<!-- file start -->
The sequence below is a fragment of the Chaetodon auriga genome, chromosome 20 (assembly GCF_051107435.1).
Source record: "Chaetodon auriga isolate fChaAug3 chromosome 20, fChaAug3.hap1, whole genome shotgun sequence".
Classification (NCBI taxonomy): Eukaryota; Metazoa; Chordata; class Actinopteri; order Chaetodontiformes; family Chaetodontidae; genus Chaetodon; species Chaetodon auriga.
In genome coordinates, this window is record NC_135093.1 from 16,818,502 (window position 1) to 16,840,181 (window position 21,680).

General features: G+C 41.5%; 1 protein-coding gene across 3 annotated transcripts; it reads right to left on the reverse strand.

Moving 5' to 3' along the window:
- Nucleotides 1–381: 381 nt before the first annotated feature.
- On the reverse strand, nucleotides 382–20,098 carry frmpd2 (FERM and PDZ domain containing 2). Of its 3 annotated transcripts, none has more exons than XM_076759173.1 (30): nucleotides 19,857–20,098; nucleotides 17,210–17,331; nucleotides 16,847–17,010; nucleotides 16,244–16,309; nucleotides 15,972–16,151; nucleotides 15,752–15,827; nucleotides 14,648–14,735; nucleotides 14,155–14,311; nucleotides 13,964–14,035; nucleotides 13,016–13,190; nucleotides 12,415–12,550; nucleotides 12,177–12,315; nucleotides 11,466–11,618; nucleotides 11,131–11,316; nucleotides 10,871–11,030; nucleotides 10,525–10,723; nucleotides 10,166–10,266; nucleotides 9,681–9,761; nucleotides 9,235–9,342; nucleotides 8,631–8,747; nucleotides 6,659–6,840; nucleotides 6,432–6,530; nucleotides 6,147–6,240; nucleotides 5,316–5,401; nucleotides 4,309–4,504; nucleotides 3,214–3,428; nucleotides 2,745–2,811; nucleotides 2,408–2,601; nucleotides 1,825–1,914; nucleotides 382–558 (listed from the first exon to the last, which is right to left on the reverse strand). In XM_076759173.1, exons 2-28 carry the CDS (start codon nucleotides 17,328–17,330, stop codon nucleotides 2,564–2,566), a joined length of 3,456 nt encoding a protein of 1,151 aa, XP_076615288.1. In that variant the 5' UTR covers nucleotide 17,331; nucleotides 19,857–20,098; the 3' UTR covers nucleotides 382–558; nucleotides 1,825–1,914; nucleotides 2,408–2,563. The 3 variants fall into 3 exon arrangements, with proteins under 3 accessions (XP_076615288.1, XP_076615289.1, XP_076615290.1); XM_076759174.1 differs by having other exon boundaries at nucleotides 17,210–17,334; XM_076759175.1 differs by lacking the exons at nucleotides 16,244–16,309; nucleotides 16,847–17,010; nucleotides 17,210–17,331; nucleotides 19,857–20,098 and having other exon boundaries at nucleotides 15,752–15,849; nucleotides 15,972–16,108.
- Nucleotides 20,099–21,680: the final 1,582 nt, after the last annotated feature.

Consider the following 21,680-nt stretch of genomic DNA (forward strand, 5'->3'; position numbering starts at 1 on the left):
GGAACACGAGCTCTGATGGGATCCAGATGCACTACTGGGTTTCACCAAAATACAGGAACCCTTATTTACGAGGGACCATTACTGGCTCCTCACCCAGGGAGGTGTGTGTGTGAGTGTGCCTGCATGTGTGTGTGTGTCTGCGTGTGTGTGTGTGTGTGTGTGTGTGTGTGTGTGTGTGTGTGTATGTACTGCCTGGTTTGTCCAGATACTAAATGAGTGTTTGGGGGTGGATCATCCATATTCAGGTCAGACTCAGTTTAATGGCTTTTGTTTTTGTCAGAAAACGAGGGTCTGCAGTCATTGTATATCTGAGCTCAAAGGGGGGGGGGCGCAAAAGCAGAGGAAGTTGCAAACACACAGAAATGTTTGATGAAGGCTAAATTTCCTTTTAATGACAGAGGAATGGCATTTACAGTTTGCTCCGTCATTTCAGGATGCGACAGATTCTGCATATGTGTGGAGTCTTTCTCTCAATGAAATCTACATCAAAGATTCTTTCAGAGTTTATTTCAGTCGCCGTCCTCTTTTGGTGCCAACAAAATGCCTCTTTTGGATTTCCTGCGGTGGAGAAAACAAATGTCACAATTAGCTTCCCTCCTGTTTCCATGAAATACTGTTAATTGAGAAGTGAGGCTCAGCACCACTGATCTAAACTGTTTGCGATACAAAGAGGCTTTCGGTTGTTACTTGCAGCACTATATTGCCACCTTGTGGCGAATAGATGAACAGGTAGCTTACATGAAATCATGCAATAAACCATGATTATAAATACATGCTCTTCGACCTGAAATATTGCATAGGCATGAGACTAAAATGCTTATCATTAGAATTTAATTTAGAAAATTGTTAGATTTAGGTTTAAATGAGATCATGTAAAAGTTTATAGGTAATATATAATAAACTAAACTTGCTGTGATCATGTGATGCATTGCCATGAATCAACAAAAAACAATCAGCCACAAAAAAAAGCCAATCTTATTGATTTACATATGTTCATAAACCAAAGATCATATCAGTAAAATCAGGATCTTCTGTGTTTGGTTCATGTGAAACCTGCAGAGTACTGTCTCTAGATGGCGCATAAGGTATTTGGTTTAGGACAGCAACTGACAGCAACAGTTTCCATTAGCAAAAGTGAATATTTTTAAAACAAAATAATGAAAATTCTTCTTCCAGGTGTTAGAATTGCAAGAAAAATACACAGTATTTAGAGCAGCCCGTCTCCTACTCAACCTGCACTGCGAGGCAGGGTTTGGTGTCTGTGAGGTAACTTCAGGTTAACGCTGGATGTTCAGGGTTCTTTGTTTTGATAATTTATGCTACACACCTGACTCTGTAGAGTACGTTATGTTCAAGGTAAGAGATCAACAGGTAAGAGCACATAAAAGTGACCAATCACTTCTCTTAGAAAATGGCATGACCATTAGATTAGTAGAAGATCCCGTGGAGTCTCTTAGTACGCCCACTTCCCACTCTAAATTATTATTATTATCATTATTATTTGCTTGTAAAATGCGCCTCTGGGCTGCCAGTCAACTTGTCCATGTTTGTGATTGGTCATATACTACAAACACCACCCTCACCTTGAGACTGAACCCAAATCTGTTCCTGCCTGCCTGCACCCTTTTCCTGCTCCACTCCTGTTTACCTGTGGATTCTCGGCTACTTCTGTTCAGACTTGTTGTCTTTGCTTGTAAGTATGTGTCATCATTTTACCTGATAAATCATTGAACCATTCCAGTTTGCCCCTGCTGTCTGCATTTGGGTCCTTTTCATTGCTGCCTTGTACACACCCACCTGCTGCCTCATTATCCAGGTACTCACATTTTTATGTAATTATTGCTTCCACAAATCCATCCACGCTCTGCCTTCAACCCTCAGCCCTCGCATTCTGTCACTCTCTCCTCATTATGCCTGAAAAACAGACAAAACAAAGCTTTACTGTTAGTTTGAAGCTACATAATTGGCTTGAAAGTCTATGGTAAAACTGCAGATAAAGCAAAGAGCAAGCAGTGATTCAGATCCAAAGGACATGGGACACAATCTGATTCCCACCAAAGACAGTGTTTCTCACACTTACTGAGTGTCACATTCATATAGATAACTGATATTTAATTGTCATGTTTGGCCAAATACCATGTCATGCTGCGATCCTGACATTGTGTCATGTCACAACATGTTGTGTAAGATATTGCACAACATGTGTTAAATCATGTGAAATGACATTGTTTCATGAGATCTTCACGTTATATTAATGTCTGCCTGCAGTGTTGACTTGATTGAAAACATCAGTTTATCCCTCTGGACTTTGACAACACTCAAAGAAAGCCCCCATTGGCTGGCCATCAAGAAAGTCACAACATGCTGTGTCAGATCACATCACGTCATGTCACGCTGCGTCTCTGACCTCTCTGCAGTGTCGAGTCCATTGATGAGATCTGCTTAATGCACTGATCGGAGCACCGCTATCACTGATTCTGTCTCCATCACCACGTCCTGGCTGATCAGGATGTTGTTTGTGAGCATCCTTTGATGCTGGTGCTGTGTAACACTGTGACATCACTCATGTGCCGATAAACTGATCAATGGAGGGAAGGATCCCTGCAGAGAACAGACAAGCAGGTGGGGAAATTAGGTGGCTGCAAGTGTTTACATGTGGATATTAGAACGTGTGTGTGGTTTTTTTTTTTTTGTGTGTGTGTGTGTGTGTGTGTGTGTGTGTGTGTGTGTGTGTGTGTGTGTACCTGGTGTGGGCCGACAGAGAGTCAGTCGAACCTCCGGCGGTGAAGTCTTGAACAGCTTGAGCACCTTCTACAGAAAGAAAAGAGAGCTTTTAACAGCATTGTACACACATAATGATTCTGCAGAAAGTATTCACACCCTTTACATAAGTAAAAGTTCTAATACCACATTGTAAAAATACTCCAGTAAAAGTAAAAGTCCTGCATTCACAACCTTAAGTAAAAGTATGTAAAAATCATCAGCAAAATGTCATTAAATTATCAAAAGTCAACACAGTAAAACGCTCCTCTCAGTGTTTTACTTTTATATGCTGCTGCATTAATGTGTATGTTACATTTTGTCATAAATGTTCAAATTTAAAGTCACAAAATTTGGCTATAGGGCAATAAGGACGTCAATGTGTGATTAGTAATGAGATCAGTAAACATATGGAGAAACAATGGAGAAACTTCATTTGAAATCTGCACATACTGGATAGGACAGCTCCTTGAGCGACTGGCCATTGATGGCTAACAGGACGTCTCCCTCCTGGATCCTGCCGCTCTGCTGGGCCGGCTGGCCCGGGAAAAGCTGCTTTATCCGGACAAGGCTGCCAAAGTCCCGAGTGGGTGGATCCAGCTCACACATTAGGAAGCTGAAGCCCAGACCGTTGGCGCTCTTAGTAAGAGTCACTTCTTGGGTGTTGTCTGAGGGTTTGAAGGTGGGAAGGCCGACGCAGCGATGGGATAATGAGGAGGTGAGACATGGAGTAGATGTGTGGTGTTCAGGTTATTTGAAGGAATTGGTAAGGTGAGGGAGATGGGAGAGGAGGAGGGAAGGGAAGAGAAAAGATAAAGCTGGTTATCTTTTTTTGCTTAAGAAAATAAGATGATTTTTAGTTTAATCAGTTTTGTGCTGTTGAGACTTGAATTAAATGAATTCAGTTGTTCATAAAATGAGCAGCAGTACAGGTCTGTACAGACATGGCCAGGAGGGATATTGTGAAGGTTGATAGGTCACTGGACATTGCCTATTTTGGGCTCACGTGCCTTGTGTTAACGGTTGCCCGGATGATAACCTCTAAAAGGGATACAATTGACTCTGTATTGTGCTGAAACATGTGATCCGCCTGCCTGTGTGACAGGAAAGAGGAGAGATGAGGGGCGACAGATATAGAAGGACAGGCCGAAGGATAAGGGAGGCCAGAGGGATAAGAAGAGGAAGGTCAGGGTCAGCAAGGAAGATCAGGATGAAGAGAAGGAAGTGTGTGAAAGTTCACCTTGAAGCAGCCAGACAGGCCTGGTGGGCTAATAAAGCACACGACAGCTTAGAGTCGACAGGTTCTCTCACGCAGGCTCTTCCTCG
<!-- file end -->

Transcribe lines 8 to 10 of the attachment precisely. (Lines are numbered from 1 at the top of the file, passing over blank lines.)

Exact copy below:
- On the reverse strand, nucleotides 382–20,098 carry frmpd2 (FERM and PDZ domain containing 2). Of its 3 annotated transcripts, none has more exons than XM_076759173.1 (30): nucleotides 19,857–20,098; nucleotides 17,210–17,331; nucleotides 16,847–17,010; nucleotides 16,244–16,309; nucleotides 15,972–16,151; nucleotides 15,752–15,827; nucleotides 14,648–14,735; nucleotides 14,155–14,311; nucleotides 13,964–14,035; nucleotides 13,016–13,190; nucleotides 12,415–12,550; nucleotides 12,177–12,315; nucleotides 11,466–11,618; nucleotides 11,131–11,316; nucleotides 10,871–11,030; nucleotides 10,525–10,723; nucleotides 10,166–10,266; nucleotides 9,681–9,761; nucleotides 9,235–9,342; nucleotides 8,631–8,747; nucleotides 6,659–6,840; nucleotides 6,432–6,530; nucleotides 6,147–6,240; nucleotides 5,316–5,401; nucleotides 4,309–4,504; nucleotides 3,214–3,428; nucleotides 2,745–2,811; nucleotides 2,408–2,601; nucleotides 1,825–1,914; nucleotides 382–558 (listed from the first exon to the last, which is right to left on the reverse strand). In XM_076759173.1, exons 2-28 carry the CDS (start codon nucleotides 17,328–17,330, stop codon nucleotides 2,564–2,566), a joined length of 3,456 nt encoding a protein of 1,151 aa, XP_076615288.1. In that variant the 5' UTR covers nucleotide 17,331; nucleotides 19,857–20,098; the 3' UTR covers nucleotides 382–558; nucleotides 1,825–1,914; nucleotides 2,408–2,563. The 3 variants fall into 3 exon arrangements, with proteins under 3 accessions (XP_076615288.1, XP_076615289.1, XP_076615290.1); XM_076759174.1 differs by having other exon boundaries at nucleotides 17,210–17,334; XM_076759175.1 differs by lacking the exons at nucleotides 16,244–16,309; nucleotides 16,847–17,010; nucleotides 17,210–17,331; nucleotides 19,857–20,098 and having other exon boundaries at nucleotides 15,752–15,849; nucleotides 15,972–16,108.
- Nucleotides 20,099–21,680: the final 1,582 nt, after the last annotated feature.

Consider the following 21,680-nt stretch of genomic DNA (forward strand, 5'->3'; position numbering starts at 1 on the left):